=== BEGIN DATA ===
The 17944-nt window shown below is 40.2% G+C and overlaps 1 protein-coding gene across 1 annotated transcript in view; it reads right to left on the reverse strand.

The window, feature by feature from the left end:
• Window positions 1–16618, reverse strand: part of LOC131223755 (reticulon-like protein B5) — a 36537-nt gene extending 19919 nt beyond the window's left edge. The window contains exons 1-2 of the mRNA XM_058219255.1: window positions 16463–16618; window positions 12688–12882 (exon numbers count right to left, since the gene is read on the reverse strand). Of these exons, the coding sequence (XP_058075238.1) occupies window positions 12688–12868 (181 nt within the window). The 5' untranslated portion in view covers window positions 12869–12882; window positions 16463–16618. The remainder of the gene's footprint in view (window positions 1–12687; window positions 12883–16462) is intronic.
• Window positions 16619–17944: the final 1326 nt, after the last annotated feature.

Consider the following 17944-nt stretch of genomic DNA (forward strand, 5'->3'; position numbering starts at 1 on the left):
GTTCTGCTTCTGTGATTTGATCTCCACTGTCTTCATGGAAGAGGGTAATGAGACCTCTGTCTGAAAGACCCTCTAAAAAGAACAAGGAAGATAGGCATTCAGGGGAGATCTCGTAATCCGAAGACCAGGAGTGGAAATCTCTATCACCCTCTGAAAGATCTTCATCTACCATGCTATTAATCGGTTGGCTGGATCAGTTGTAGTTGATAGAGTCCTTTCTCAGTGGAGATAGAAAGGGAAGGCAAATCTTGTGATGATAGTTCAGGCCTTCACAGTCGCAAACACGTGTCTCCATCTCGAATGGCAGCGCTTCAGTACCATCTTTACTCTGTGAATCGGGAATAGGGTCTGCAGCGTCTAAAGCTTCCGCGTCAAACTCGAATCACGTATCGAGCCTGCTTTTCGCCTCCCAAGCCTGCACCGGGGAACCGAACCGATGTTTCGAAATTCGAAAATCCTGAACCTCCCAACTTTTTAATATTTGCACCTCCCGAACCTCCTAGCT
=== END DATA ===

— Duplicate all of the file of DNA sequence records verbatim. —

The 17944-nt window shown below is 40.2% G+C and overlaps 1 protein-coding gene across 1 annotated transcript in view; it reads right to left on the reverse strand.

The window, feature by feature from the left end:
• Window positions 1–16618, reverse strand: part of LOC131223755 (reticulon-like protein B5) — a 36537-nt gene extending 19919 nt beyond the window's left edge. The window contains exons 1-2 of the mRNA XM_058219255.1: window positions 16463–16618; window positions 12688–12882 (exon numbers count right to left, since the gene is read on the reverse strand). Of these exons, the coding sequence (XP_058075238.1) occupies window positions 12688–12868 (181 nt within the window). The 5' untranslated portion in view covers window positions 12869–12882; window positions 16463–16618. The remainder of the gene's footprint in view (window positions 1–12687; window positions 12883–16462) is intronic.
• Window positions 16619–17944: the final 1326 nt, after the last annotated feature.

Consider the following 17944-nt stretch of genomic DNA (forward strand, 5'->3'; position numbering starts at 1 on the left):
GTTCTGCTTCTGTGATTTGATCTCCACTGTCTTCATGGAAGAGGGTAATGAGACCTCTGTCTGAAAGACCCTCTAAAAAGAACAAGGAAGATAGGCATTCAGGGGAGATCTCGTAATCCGAAGACCAGGAGTGGAAATCTCTATCACCCTCTGAAAGATCTTCATCTACCATGCTATTAATCGGTTGGCTGGATCAGTTGTAGTTGATAGAGTCCTTTCTCAGTGGAGATAGAAAGGGAAGGCAAATCTTGTGATGATAGTTCAGGCCTTCACAGTCGCAAACACGTGTCTCCATCTCGAATGGCAGCGCTTCAGTACCATCTTTACTCTGTGAATCGGGAATAGGGTCTGCAGCGTCTAAAGCTTCCGCGTCAAACTCGAATCACGTATCGAGCCTGCTTTTCGCCTCCCAAGCCTGCACCGGGGAACCGAACCGATGTTTCGAAATTCGAAAATCCTGAACCTCCCAACTTTTTAATATTTGCACCTCCCGAACCTCCTAGCT